Today, 2% of the world’s people own more than half its wealth. This rise of the superrich has economists, politicians, and citizens alike wondering how much inequality societies can—or should—accept. But economic inequality has deep roots. A study published this week in Nature concludes that its ancient hotbed was the Old World: Societies there tended to be less equal than those in the New World, likely because of the use of draft animals.
“Nobody has tried to do this before—take this very broad view and see if there are significant differences between the Old World and the New World,” says historian Walter Scheidel of Stanford University in Palo Alto, California, who calls the results “quite striking.” Just as striking: Every ancient society studied was much more equal than the United States is today.
Detailed economic records don’t exist for most premodern cultures, so the study’s authors needed a way not only to measure wealth at archaeological sites, but to compare it across societies. “To do a true comparative analysis, you have to get everything into the same framework,” says archaeologist Michael Smith of Arizona State University in Tempe, who led the study with Tim Kohler of Washington State University in Pullman. The researchers settled on house size, which many archaeologists already measure.
The team worked with archaeologists around the world to collect data from 62 sites in North America and Eurasia dating from before 8000 B.C.E. to about 1750 C.E. (They also included one modern hunter-gatherer group, the !Kung San in Africa.) From the distribution of house sizes, they calculated each site’s Gini coefficient, a standard measure of inequality. Gini coefficients range from zero, indicating that each person has exactly the same amount of wealth, to one, representing a society in which a single person has all the wealth.
The researchers found that inequality tended to gradually increase as societies transitioned from hunting and gathering to farming, supporting long-held hypotheses about how agriculture intensified social hierarchies. About 2500 years after the first appearance of domesticated plants in each region, average inequality in both the Old World and the New World hovered around a Gini coefficient of about 0.35. This figure stayed more or less steady in North America and Mesoamerica. But in the Middle East, China, Europe, and Egypt, inequality kept climbing over time, topping out at an average Gini coefficient of about 0.6, roughly 6000 years after the start of agriculture at Pompeii in ancient Rome and Kahun in ancient Egypt.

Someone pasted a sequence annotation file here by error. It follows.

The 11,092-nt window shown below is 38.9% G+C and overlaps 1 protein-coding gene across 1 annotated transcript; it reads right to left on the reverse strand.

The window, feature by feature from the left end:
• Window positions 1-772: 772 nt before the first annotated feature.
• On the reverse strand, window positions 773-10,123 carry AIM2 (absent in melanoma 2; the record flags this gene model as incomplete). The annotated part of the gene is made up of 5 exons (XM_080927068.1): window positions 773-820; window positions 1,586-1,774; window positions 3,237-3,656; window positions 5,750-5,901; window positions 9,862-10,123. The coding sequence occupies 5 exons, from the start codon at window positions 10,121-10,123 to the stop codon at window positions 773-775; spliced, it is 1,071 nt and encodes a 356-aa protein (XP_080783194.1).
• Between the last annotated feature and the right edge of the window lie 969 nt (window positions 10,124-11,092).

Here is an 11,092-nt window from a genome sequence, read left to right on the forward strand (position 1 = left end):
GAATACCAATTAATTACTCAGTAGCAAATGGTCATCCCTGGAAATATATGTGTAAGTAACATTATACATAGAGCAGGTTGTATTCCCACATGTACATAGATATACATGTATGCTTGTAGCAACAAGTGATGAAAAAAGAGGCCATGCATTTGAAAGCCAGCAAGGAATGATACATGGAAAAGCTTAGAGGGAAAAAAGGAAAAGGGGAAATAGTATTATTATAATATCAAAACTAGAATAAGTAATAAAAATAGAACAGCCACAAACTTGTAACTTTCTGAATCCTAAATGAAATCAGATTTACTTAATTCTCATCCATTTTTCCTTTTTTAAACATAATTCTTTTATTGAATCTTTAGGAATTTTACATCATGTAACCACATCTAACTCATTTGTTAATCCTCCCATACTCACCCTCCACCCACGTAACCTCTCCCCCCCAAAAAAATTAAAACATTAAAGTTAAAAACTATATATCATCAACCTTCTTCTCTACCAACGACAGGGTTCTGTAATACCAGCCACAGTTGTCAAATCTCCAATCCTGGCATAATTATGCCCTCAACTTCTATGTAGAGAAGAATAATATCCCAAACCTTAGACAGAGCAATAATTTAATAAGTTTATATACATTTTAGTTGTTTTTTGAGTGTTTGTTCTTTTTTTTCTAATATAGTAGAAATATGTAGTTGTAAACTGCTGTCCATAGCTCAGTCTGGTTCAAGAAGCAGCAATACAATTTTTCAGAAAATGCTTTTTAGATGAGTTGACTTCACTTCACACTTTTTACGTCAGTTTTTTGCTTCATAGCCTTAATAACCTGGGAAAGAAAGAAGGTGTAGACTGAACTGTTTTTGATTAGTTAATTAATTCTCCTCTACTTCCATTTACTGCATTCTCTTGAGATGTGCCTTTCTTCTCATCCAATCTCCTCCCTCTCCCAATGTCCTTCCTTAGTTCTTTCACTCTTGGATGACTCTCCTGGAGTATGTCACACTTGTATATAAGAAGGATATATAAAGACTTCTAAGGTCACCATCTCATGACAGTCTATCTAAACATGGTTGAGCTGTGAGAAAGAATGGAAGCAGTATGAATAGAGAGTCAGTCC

Those numbers are far below the wealth inequality seen today in the United States and China, which have Gini coefficients of 0.8 and 0.73, respectively, according to studies by Chinese researchers and a 2008 United Nations study.
The authors propose that domestic animals may explain the difference between the New World and the Old World: Whereas North American and Mesoamerican societies depended on human labor, Old World societies had oxen and cattle to plow fields and horses to carry goods and people. Livestock were an investment in future enterprises, allowing people to cultivate more land and stockpile food surpluses, as well as build trade caravans and armies to control huge territories. “Think about how people get rich in modern societies. They find clever ways to tie their current wealth into their future income,” Kohler says. Because land and livestock could be passed to future generations, certain families got even richer over time.
Calculating Gini coefficients for ancient sites ought to be standard practice, says archaeologist Brian Hayden of Simon Fraser University in Burnaby, Canada, but he notes that draft animals aren’t the only way to turn natural resources into heritable wealth. At Keatley Creek in British Columbia in Canada, he excavated houses up to 20 meters in diameter dating to between 2500 and 1100 years ago, and calculated a Gini coefficient of 0.38. He thinks that some families monopolized productive salmon fishing sites for generations, making this hunting and gathering society much less equal than others in the new data set. “The inheritance of fishing sites is exactly like the inheritance of land or cattle or anything else,” Hayden says. He’d like to see data from Andean South America, where empires from the Moche to the Inca controlled huge territories and also domesticated llamas and alpacas.
Economist Peter Lindert of the University of California, Davis, calls the choice of house size as a wealth proxy “wise,” but archaeologist Melissa Vogel of Clemson University in South Carolina cautions that factors such as the quality of construction materials could complicate the analyses. “It’s great to try to do these larger comparisons,” she says. “But there are some real limitations.”
David Carballo, an archaeologist at Boston University who studies the egalitarian society of Teotihuacan in central Mexico—Gini coefficient of 0.12—thinks such simplifications are a necessary price to pay for such a long and diverse record of inequality. Kohler and Smith hope other archaeologists will calculate Gini coefficients for their sites and add to the research. “We’re just scratching the surface,” Kohler says.